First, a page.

Written Answers — House of Lords: Law Officers' Advice: Disclosure (12 Jan 2004)

Lord Alexander of Weedon: asked Her Majesty's Government: On which occasions since 1865 the advice of the Attorney-General has been publicly disclosed.

Written Answers — House of Lords: Law Officers' Advice: Disclosure (12 Jan 2004)

Lord Alexander of Weedon: asked Her Majesty's Government: What was the reason for publishing the summary of the views of the Attorney-General on the legality of the war against Iraq; and why they have since consistently declined requests for information as to whether the Attorney-General gave any fuller advice on the legality of the war.

Written Answers — House of Lords: Law Officers' Advice: Disclosure (12 Jan 2004)

Lord Alexander of Weedon: asked Her Majesty's Government: Whether, in the light of the views expressed by international lawyers and Kofi Annan that the invasion of Iraq was contrary to international law, they will now publish the full advice of the Attorney-General so that his reasons may be open to public scrutiny.

Single Transferable Vote (5 Jan 2004)

Lord Alexander of Weedon: My Lords, I am grateful to the noble Lord for giving way. Since he trails his coat about the excellence of the Government's record on proportional representation, does he agree that the 1997 manifesto promised a referendum on the outcome of what became the Jenkins commission? If so, can he say why such a referendum has never been held?

Single Transferable Vote (5 Jan 2004)

Lord Alexander of Weedon: My Lords, I am grateful to the noble Earl, Lord Russell, for introducing this debate, not least because it gives me an opportunity to pay tribute to the unfailing contribution that he makes to the work of this House. He combines an unrivalled knowledge of history with an acute sensitivity to contemporary events that enrich our work. It is typical of that sense of purpose that he has raised...

Single Transferable Vote (5 Jan 2004)

Lord Alexander of Weedon: My Lords, I am very conscious of that because the noble Earl and I are very much on the same side in this debate. We have slightly different views on the preferable means of improving the system but whether or not it brands me as an inadequate Conservative, I am fully supportive of changes to the electoral system. However, even our modest proposal found no favour with the Government. Did we...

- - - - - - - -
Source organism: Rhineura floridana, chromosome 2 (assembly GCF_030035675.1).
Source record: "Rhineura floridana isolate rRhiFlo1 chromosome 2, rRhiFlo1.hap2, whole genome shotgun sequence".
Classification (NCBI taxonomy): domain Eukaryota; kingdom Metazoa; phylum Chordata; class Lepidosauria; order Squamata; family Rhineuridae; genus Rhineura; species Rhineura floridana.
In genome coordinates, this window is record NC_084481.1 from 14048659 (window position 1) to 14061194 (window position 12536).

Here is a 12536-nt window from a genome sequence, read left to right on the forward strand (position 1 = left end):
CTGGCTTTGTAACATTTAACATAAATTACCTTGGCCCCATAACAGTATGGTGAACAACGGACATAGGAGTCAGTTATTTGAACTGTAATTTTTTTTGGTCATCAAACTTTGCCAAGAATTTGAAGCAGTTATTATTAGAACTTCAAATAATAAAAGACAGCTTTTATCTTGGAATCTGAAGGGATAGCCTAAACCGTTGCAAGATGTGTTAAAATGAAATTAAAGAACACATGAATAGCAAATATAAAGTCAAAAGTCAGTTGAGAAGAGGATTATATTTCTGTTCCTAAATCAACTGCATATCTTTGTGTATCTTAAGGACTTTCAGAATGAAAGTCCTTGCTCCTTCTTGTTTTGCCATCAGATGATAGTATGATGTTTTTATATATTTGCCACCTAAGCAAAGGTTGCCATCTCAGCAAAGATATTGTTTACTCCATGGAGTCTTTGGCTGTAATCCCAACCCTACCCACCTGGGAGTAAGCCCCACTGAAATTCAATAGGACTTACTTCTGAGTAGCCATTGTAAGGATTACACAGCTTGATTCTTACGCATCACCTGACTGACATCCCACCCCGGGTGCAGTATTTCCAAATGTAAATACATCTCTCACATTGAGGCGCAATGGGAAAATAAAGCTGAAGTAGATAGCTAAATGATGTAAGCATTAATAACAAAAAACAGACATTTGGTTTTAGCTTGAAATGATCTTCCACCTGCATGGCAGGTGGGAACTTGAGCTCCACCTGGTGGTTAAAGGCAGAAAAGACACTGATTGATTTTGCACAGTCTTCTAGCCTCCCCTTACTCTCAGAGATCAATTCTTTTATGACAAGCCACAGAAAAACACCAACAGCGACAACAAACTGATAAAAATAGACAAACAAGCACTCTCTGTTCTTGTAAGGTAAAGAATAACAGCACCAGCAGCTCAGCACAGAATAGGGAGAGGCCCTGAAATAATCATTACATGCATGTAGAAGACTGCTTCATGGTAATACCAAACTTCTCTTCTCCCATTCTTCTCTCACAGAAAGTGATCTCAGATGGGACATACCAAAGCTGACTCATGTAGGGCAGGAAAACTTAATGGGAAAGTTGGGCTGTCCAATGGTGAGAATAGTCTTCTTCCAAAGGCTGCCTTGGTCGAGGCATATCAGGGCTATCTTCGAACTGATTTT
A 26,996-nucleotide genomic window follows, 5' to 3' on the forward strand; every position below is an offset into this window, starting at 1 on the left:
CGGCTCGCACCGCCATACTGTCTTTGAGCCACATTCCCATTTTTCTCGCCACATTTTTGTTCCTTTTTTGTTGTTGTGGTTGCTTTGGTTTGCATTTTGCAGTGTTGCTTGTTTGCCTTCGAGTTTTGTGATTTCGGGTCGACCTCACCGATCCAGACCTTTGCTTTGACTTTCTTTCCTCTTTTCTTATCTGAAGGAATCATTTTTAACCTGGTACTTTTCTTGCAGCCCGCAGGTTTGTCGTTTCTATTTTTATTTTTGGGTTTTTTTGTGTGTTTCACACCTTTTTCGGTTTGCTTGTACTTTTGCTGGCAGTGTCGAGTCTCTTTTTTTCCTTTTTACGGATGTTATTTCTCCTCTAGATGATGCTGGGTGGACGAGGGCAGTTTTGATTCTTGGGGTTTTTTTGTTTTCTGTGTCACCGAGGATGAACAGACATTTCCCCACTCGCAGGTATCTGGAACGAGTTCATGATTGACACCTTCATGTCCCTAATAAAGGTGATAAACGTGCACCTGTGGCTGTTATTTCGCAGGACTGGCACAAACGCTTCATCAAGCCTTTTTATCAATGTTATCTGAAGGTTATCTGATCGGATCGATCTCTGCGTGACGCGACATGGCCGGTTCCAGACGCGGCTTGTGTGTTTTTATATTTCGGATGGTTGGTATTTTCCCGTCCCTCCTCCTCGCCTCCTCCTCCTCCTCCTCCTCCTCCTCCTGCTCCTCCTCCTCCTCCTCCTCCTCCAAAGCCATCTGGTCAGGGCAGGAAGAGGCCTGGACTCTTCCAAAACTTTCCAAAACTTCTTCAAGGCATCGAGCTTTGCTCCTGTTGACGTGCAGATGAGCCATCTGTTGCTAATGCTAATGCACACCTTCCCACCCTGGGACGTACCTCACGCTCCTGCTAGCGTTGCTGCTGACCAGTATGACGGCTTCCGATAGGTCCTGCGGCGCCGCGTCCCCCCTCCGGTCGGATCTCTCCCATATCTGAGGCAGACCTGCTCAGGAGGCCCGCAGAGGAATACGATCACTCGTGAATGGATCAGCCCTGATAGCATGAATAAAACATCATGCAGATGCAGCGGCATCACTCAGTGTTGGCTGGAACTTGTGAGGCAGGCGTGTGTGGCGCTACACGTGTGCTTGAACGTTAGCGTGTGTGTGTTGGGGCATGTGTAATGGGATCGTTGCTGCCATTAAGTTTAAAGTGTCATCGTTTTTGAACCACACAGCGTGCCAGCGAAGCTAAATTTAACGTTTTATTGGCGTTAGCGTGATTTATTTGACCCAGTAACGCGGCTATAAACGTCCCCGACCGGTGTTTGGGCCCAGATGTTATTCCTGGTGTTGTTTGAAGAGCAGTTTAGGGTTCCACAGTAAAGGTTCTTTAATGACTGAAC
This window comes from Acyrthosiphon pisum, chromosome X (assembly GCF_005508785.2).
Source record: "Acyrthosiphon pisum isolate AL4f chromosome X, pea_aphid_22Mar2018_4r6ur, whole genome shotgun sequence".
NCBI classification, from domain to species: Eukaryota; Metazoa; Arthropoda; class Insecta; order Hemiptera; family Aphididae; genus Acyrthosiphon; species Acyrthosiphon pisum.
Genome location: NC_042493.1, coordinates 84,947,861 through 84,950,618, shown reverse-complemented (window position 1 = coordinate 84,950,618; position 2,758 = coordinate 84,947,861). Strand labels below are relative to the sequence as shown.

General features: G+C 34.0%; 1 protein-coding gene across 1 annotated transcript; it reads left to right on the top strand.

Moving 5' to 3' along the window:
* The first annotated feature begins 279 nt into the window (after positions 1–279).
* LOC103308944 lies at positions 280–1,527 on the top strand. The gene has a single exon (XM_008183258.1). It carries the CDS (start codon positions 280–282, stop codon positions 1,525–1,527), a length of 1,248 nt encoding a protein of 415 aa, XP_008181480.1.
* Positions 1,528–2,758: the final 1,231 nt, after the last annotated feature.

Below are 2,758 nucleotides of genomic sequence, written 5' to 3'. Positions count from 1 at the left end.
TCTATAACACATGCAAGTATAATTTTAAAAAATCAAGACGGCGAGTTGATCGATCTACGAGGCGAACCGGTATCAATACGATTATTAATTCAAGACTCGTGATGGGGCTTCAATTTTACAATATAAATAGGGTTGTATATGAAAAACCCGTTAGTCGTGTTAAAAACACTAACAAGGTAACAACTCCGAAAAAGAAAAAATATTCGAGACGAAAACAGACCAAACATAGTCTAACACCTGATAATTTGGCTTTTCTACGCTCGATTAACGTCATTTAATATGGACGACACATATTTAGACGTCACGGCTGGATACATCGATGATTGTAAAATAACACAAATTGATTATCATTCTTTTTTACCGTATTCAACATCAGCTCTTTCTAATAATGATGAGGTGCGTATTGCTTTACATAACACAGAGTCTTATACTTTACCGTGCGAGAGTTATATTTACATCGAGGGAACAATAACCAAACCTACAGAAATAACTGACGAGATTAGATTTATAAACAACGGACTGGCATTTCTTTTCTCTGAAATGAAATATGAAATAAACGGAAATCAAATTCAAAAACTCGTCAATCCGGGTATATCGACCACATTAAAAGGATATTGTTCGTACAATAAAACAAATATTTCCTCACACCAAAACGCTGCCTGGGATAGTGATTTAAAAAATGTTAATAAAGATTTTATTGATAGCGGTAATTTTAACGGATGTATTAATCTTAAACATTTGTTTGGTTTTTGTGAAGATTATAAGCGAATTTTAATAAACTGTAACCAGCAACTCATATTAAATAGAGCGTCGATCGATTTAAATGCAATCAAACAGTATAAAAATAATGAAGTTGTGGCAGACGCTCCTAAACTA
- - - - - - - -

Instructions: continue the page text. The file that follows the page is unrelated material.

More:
Science and Technology (3 Dec 2003)

Lord Alexander of Weedon: My Lords, I take the debate back to Iraq. After 11th September 2001, the United States had the most widespread sympathy and support in the struggle against terrorism. However, what has now become pellucidly clear is that it instantly made up its mind—I believe, unwisely—to pursue Iraq. Any doubts on that have recently been dissolved in a splendid book by General Wesley Clark, the Supreme...

Criminal Justice Bill (4 Nov 2003)

Lord Alexander of Weedon: My Lords, I add a word of support for the amendment. This is one of the most important points in the Bill. My noble friend Lord Kingsland suggested that many of the Government's proposals turn on their head the normal principles of criminal law. The principle that I was brought up on was governed by the particular thread that evidence should be admitted only if it was more probative than...

Criminal Justice Bill (4 Nov 2003)

Lord Alexander of Weedon: My Lords, I began by being attracted to the amendment tabled by the noble Lord, Lord Clinton-Davis, and to the way in which the argument was put by my noble friend Lord Carlisle of Bucklow. I still feel that I would have expected, at first sight, to find such a provision in Clause 63. As the noble and learned Lord, Lord Ackner, pointed out, there is a not dissimilar provision in Clause 64(2)....

Criminal Justice Bill (4 Nov 2003)

Lord Alexander of Weedon: My Lords, I have doubts about the breadth of the list put forward by the Government. I see very much the force of the argument that we should follow the Law Commission's representations and the principled argument developed by the right reverend Prelate, whereas we look at a list of offences which have here been categorised as serious—and they are serious—but on relatively judgmental...